The story is about a tyrannical lion who terrorizes other animals' lives by killing them in order to feed himself. The animals have no choice but to surrender and be sacrificed until a brave hare stands up to the lion and devises a ruse to avenge the slain animals.
At the end of this story the hare holds a mirror up to the lion and shows him his true face by making him look into the water of a well. When the lion sees the reflection of his face in the water, he imagines it to be a rival, another raging, cruel lion. Fooled by the hare's trick, he attacks his own reflection, and eventually drowns in the water of the well. The news of the lion's death is a great relief to the other animals.
We are often unaware of our positive and negative characteristics. Others act as "reflectors" in our lives and reveal them to us. Sometimes this will cause feelings of resentment in us, as the truth is often hard to accept. But if we can learn to see it as a stimulus and a help, which can broaden and deepen the awareness we develop through self-reflection, it will undoubtedly yield positive results.
Here follow some verses from the story of "The Lion and the Beasts" from Book I of the Mathnawi, in which Rumi illustrates certain aspects of introspection. The magnificent message of these verses is that we should look into ourselves, examine our actions by self-reflection and not judge others:
1319. Oh, many wrongs that you see in others,
is your own nature reflected in them, o reader!
Many of the negativities we detect in others may very well be the reflection of our own destructive energies, which we send out unwittingly, thus causing harm to others and ourselves.
1320. In them appeared all that you are
in your hypocrisy, injustice and insolence.
1321. You are that evil-doer, and you strike those blows at yourself:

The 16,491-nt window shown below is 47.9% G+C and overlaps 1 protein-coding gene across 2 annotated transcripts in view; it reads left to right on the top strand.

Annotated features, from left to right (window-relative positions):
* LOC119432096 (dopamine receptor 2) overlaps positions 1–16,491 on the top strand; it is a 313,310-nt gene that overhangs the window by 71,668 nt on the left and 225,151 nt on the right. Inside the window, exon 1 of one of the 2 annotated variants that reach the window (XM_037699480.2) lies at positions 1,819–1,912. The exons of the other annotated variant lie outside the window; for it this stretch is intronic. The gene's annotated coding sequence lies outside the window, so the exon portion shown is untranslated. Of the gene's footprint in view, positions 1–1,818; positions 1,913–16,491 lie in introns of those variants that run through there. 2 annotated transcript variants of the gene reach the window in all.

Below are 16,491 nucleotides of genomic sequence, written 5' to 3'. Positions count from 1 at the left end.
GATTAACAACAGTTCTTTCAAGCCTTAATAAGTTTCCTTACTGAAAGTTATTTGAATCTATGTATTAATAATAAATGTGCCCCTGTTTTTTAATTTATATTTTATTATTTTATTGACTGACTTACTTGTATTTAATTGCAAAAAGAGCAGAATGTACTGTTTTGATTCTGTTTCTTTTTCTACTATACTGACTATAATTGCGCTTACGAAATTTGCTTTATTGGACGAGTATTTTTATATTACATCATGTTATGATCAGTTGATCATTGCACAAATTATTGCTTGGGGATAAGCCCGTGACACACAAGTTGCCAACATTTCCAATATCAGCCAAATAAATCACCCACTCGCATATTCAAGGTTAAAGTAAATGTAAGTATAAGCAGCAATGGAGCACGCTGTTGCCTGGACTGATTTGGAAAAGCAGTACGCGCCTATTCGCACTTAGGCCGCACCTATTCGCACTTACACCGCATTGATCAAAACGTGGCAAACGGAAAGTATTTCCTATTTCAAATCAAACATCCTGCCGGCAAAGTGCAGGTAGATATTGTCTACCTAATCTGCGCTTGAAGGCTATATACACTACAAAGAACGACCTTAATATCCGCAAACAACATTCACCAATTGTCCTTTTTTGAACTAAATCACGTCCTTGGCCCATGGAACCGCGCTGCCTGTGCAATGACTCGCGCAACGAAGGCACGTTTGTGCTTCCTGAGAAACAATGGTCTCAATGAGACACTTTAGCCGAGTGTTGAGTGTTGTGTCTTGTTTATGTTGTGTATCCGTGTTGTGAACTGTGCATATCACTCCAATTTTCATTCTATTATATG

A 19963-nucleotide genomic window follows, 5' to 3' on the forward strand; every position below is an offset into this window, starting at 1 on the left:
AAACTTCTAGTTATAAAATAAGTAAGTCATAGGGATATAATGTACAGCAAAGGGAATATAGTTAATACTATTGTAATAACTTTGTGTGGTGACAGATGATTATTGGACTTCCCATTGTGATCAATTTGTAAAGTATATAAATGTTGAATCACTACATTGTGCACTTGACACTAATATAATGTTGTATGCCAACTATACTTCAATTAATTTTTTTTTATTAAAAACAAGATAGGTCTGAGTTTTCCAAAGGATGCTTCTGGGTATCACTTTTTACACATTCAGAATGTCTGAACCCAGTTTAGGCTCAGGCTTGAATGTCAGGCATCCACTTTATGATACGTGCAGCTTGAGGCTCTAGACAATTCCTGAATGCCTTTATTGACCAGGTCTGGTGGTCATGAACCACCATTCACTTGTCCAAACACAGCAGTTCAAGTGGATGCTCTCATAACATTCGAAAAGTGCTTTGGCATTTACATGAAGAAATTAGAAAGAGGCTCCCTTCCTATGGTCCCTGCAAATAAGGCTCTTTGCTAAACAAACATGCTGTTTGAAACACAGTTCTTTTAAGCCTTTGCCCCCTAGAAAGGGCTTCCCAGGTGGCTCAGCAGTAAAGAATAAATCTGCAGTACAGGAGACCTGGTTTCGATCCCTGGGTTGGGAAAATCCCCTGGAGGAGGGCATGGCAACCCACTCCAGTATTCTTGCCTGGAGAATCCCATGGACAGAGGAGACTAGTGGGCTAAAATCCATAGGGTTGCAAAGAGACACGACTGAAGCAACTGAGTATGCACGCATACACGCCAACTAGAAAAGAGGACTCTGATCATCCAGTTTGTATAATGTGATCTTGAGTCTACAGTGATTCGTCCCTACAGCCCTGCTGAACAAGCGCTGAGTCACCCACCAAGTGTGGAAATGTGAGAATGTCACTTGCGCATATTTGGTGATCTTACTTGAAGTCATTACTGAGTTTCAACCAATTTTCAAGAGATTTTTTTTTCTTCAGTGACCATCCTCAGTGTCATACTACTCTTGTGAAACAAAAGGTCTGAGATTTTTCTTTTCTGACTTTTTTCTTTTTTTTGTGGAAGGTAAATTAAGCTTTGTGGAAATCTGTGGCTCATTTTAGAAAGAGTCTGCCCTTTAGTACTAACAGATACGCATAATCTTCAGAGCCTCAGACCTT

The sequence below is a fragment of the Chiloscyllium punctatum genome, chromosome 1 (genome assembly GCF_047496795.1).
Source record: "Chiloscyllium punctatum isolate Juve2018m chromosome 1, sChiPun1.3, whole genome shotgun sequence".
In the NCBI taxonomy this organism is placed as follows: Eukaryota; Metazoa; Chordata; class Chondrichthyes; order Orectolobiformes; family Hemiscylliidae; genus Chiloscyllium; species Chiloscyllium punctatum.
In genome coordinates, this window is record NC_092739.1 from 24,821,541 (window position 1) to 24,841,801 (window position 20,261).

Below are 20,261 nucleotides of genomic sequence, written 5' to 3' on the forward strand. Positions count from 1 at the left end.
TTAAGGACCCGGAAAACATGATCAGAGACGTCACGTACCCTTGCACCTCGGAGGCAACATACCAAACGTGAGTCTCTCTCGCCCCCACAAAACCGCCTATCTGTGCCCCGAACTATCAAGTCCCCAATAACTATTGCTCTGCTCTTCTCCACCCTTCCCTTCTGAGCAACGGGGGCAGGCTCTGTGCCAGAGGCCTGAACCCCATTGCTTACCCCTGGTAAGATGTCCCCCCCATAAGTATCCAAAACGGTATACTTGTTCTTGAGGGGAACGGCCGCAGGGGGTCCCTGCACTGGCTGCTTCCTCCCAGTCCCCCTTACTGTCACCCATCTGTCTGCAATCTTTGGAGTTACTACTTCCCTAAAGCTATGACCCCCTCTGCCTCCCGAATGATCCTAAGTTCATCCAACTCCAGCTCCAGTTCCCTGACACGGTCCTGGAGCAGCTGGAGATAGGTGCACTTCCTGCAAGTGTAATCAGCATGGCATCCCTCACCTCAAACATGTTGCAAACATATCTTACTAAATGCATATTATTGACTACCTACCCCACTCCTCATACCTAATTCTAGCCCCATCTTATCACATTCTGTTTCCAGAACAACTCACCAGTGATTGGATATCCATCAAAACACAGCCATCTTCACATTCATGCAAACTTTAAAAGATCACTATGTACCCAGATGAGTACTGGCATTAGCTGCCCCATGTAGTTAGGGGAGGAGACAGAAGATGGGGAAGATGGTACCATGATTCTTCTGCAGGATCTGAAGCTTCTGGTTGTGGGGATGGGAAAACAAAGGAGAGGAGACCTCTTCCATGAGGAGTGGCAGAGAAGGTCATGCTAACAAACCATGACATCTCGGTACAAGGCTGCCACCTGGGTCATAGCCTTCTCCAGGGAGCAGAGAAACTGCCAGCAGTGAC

you curse yourself at that moment.
1322. You do not see clearly the evil in yourself,
otherwise you would hate yourself with all your soul.
It is our own shadow that darkens our lives.
In fact it is an obstacle on our way, one of which we are mostly unaware. It appears in our actions, words and thoughts, and our lack of awareness leads us to a dark tunnel of ignorance, which only brings more turmoil and disruption into our lives.
1323. You are assaulting yourself, o simpleton,
like the lion who made a rush at himself.
This verse refers to the universal law of karma, or the inescapable law of cause and effect: whatever we do, will have an effect on ourselves and cast its own reflection on ourselves - in other words: as you sow, so shall you reap. This universal law is one of
the most important and basic principles held by many spiritual traditions.
1324. When you reach the bottom of your own nature,
then you will know that that vileness came from yourself.
1327. O you who see the bad reflection on the face of your uncle,
it is not your uncle who is bad, it is you: do not run away from yourself!
The world is a reflection of ourselves. Looking deeply and attentively into our own selves will help us find the root of problems within ourselves and stop us from blaming others.
1328. The Faithful are mirrors to one another:
this saying is related from the Prophet.
This passage refers to a Hadíth (saying of the Prophet Muhammad) which states that the faithful are mirrors to one another.
1329. You held a blue glass before your eye:
this made the world seem blue to you.
1330. Unless you are blind, know that this blueness comes from yourself:
speak ill of yourself, do not speak ill anymore of anyone else.
The environment in which we grow up and live, will undoubtedly influence our personal development. If we have grown up in a religious society or in an atheistic environment, we will consider all things from that specific cultural or religious point of view with its own limited values and norms. That is why the reality we believe to be true, is in fact reality as we perceive it through our own limited perspective. It is not universally true. Reality is not mine or yours, it is timeless and transcends all imaginable things.